The disciples of the Lord Buddha are of four groups; Bhikkhu – monks, Bhikkuni – nuns, Upäsaka –laymen and Upäsika –laywomen. A disciple is a person who identifies himself/herself as a follower of the Lord Buddha and tries to live according to the noble Dhamma by practicing it. We generally call them ‘Buddhists.’ If you are a Buddhist, you belong to one of the categories above. As a disciple, how do you feel about the Lord Buddha? What is your attitude towards the Lord Buddha? How would you behave towards the Lord Buddha? We respect Lord Buddha immensely, we love Lord Buddha profoundly and we would never, even in our wildest dream, think about being hostile towards the Lord Buddha. This is why we get agitated when we see non-Buddhists behave in a disrespectful manner towards the Lord Buddha. When we see the pictures of the Buddha are being used on cloths or slippers we feel angry and we take action to stop that if possible. We think those people are being hostile towards the Lord Buddha. However, the Lord Buddha gives a different explanation on being hostile and not being friendly or respectful towards the Buddha. In Mahasuññata sutta of Majjhima nikaya – middle length discourses, the Lord Buddha explains to venerable Ananda how a disciple behaves with hostility and with friendliness towards the Buddha.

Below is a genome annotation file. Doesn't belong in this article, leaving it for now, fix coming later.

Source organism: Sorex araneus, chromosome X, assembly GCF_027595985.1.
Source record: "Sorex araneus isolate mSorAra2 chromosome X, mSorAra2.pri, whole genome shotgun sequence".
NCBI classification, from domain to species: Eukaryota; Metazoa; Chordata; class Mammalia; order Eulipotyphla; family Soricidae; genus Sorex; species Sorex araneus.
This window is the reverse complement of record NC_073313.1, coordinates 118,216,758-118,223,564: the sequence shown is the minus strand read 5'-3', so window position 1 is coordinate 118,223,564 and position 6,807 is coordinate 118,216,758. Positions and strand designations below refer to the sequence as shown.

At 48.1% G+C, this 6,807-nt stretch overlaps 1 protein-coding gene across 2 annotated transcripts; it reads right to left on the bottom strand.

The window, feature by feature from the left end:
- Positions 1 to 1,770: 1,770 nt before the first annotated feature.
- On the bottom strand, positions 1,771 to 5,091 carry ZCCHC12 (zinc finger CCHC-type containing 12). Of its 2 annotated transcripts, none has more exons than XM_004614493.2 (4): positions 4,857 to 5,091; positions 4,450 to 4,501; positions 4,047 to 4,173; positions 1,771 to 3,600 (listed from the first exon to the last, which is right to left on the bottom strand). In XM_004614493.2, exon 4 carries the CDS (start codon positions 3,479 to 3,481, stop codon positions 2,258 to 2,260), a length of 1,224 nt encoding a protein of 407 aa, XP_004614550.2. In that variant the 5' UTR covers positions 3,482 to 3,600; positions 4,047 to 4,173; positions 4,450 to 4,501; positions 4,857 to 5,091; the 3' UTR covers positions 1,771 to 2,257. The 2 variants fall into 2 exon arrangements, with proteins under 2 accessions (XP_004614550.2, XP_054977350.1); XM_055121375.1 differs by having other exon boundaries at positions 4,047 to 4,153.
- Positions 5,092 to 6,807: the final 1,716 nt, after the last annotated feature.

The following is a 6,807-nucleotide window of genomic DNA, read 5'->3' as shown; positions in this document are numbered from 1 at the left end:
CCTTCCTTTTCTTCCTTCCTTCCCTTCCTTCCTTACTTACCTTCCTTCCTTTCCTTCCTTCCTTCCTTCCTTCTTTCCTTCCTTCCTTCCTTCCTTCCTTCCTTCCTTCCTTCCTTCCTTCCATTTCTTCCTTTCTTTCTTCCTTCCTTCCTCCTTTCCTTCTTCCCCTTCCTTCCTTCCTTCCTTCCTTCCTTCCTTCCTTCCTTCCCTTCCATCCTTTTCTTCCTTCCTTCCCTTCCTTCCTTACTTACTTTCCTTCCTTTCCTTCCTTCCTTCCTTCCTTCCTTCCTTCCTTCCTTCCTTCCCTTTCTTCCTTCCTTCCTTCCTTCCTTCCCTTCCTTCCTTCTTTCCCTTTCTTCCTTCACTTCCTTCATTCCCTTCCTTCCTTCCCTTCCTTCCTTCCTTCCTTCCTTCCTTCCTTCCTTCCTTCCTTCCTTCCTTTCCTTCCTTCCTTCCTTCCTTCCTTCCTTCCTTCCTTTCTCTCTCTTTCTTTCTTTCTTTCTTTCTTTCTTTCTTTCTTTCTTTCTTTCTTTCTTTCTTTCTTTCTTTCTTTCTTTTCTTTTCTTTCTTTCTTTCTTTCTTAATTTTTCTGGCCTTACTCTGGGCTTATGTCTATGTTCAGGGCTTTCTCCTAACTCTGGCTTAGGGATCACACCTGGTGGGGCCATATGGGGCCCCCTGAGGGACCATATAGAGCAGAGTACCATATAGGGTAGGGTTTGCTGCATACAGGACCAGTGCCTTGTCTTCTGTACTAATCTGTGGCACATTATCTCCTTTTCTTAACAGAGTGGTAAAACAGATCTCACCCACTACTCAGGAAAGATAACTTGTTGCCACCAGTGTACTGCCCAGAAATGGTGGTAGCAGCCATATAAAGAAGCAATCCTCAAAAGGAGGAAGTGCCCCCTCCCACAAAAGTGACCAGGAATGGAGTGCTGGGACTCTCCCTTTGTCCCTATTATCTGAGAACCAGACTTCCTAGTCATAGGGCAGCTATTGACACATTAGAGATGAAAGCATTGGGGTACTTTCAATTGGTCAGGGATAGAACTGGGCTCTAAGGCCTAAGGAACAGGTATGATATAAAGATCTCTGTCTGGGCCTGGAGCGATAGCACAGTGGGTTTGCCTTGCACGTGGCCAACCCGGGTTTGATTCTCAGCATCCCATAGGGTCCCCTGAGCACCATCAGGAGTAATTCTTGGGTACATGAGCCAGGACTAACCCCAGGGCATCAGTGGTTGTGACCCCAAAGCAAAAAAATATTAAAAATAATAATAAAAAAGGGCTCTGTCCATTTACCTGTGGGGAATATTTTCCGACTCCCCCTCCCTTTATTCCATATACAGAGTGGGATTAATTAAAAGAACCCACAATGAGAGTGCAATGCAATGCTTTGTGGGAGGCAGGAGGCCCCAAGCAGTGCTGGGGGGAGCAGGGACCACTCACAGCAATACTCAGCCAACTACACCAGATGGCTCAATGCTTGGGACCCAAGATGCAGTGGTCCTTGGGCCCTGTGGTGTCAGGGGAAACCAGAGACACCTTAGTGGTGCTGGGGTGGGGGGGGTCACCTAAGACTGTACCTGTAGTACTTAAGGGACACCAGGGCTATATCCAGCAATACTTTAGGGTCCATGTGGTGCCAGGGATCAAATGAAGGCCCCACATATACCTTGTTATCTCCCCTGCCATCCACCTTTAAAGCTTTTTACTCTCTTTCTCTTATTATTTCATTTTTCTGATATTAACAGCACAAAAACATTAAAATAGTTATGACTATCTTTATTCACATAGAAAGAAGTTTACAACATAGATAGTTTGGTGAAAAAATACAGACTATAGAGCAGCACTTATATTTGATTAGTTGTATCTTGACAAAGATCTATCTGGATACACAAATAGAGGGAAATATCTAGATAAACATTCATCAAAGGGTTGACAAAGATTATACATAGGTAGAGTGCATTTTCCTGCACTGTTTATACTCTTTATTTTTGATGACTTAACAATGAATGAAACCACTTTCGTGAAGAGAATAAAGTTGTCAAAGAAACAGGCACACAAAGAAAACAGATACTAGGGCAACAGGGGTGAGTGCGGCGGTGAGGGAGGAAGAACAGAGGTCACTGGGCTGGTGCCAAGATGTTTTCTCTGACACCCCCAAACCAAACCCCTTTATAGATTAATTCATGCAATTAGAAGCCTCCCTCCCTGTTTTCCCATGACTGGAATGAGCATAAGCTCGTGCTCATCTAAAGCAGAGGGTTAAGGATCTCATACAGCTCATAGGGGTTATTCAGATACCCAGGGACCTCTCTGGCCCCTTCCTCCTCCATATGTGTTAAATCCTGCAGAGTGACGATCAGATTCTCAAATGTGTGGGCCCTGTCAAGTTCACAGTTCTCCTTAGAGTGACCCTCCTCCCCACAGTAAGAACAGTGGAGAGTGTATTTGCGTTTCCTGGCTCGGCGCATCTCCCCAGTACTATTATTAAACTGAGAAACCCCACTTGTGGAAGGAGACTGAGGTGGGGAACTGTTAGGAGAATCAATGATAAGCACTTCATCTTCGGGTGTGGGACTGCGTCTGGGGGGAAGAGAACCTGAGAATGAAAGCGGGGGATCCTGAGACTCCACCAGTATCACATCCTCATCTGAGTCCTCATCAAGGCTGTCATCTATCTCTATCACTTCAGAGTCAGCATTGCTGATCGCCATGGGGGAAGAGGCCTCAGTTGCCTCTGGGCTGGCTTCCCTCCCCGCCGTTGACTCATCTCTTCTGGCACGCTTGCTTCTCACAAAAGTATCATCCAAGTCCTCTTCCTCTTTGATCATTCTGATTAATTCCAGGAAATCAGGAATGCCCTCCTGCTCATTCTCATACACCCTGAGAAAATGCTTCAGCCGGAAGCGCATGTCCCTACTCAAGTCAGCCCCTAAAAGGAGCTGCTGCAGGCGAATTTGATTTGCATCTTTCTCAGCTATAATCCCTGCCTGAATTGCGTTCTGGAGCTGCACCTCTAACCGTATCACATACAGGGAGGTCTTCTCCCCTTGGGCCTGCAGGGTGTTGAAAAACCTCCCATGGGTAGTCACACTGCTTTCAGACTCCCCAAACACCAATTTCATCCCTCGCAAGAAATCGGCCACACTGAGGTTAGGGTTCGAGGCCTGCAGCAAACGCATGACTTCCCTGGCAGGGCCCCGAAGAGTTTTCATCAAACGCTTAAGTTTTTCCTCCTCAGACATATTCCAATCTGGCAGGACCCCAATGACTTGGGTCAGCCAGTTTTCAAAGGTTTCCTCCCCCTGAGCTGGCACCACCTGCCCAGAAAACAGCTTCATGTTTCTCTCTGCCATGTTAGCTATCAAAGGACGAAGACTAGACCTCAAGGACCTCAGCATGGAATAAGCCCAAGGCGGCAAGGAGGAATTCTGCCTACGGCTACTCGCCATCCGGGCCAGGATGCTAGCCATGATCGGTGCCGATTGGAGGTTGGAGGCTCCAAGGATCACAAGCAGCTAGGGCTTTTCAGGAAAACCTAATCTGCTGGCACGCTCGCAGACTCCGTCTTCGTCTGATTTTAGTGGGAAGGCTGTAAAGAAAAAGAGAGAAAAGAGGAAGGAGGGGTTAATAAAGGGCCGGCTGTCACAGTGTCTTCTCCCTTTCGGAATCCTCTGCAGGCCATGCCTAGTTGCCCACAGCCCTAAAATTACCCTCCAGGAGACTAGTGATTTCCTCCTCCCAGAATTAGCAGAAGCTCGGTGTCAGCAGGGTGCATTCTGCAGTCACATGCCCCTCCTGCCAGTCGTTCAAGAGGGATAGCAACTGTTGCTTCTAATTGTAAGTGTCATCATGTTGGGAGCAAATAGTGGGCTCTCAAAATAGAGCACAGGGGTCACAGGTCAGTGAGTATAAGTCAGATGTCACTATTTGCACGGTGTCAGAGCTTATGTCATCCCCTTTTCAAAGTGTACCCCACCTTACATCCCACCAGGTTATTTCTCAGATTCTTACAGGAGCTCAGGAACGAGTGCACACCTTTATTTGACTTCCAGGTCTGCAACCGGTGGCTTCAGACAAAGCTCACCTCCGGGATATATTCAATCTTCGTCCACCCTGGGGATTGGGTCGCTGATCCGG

Ananda, behave towards me with friendliness, not with hostility. That will lead to your welfare and happiness for a long time. And how do disciples behave towards the Teacher with hostility, not with friendliness? Here, Ananda, compassionate and seeking their welfare, the Teacher teaches the Dhamma to the disciples out of compassion: “This is for your welfare, this is for your happiness.” His disciples do not want to hear or give ear or exert their minds to understand; they err and turn aside from the Teacher’s Dispensation. Thus, do disciples behave towards the Teacher with hostility, not with friendliness.
And how do disciples behave towards the Teacher with friendliness, not with hostility? Here, Ananda, compassionate and seeking their welfare, the Teacher teaches the Dhamma to the disciples out of compassion: “This is for your welfare, this is for your happiness.” His disciples want to hear and give ear and exert their minds to understand; they do not err and turn aside from the Teacher’s Dispensation. Thus, do disciples behave towards the Teacher with friendliness, not with hostility.